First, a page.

Sunday, August 9, 2009
Learning to do with Less
“Cruising is learning to do with less,” Pedro the carpenter told me a few Fridays ago as I helped him load pounds of groceries onto his boat. He left the following Saturday for a 30 day plus sail to Easter Island and Chile. It will be the longest journey alone for him. But for Tomek, who anchored near us while we were in Panama City, 30 days is nothing. He and his dog, Wacek, sailed their boat Luka non-stop around the world for 391 days. Imagine that – 13 months with the open sea and your dog as a companion. His dog is slated to be in the Guinness Book of World Records for being the first dog to sail around the world non-stop and they both did it the wrong way, wrong in terms of currents.
But I’ve been thinking about Pedro’s comment -- that those of us living at sea are learning to do with less. When we’re out at sea, we can’t run to the grocery store to pick up milk or fresh vegetables. Hopefully, we’ve provisioned sufficiently so we don’t have to survive on rice and beans every meal. And hopefully, we’ll catch a fish to feed us for days. If we’re lucky, there might be a small town along the way where we can get mangos or avocados. But, for Tomek and Pedro, who don’t stop en route, they have to buy all their food in advance.
When we’re at sea, we need to do with less water. Even though we have a water-maker on board that converts salt water into fresh water, it requires power and filters and so we still need to conserve. We still need to be careful and take a “military shower” about every three or four days and not every morning like I did when we were back on land. We need to carefully wash our dirty dishes with minimal use of water and we need to catch rainwater to increase our supply.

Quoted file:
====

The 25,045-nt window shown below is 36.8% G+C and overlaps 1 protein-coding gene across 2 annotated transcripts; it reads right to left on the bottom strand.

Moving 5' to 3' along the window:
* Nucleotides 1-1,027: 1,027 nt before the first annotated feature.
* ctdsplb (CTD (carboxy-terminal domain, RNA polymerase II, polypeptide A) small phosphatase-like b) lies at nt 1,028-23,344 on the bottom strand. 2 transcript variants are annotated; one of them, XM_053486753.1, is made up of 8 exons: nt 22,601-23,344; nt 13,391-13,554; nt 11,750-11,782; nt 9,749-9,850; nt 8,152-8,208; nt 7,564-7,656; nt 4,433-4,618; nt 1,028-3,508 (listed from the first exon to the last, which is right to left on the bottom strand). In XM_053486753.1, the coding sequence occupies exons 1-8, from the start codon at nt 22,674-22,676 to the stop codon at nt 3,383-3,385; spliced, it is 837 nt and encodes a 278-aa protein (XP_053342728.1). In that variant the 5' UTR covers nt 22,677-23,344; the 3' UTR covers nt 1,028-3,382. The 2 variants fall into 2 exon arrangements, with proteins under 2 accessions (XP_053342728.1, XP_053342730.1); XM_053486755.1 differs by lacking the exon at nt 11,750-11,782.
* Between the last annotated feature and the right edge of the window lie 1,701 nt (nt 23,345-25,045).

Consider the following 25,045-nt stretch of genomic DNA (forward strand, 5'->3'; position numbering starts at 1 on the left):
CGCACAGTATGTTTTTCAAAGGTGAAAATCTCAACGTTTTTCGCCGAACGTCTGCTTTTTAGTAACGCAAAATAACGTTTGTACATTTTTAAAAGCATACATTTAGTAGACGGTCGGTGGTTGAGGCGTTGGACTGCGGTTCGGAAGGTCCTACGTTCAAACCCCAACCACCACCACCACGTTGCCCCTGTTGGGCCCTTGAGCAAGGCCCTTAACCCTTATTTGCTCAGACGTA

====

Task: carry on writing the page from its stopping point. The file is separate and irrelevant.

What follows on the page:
We’re living with less electricity and are always searching for ways to conserve. We can’t keep the refrigerator door open for a long time to search for the pickles stowed in the way back. We have to turn off lights when we leave a room and are thankful for the invention of LED that are tremendously more efficient than standard bulbs. We can’t log on to the internet anytime we like and whittle away hours with Google, pogo.com or my favorite, the New York Times online. Instead we need to experience the world, rather than read about it.
Maya and Kai are living with less toys. They need to make do with what we have and improvise along the way. Here in The Perlas Islands where the 2003 tv-series of Survivor was filmed, the collected limpet and barnacle shells have taken on a new role. Instead of bracing themselves as the tide rolls in, the shells line up on our cockpit cushion and are carefully sorted. Maya says that some of the big shells gobble up the little shells, just like the big fish eat the little fish.
I have to do with less clothes and overall less stuff. Tim reminds me of all the stuff we have in storage and scattered around Hood River and Sausalito. He asks as we swim to a desolate island with coconut trees, “is there anything there that you miss?”
“Well, maybe my bicycle,” I respond, wondering what is in all our unopened boxes.
In some ways we’re living with Less so we can have More. We’re living with less so we can have the freedom to make our home anywhere we choose, to visit countries and sail amidst the world of the dolphins, turtles and whales. We’re living with less, so I can hold Maya’s hand as we swim together in the clear blue water and she points out all the names of the fish. We’re living with less, so Kai and Tim can catch yellow finned tuna and dorado and we can eat sushi for lunch and dinner. We’re living with less, so we can sample chapulines in Oaxaca, chat with the Mayan Indians in Guatemala, marvel at the Kuna Indians living in Panama and enjoy ice cream in every port. We’re living with Less, so Tim and I can fulfill our dream together, to sail as a family and see the world. We’re living with less so we can have more.
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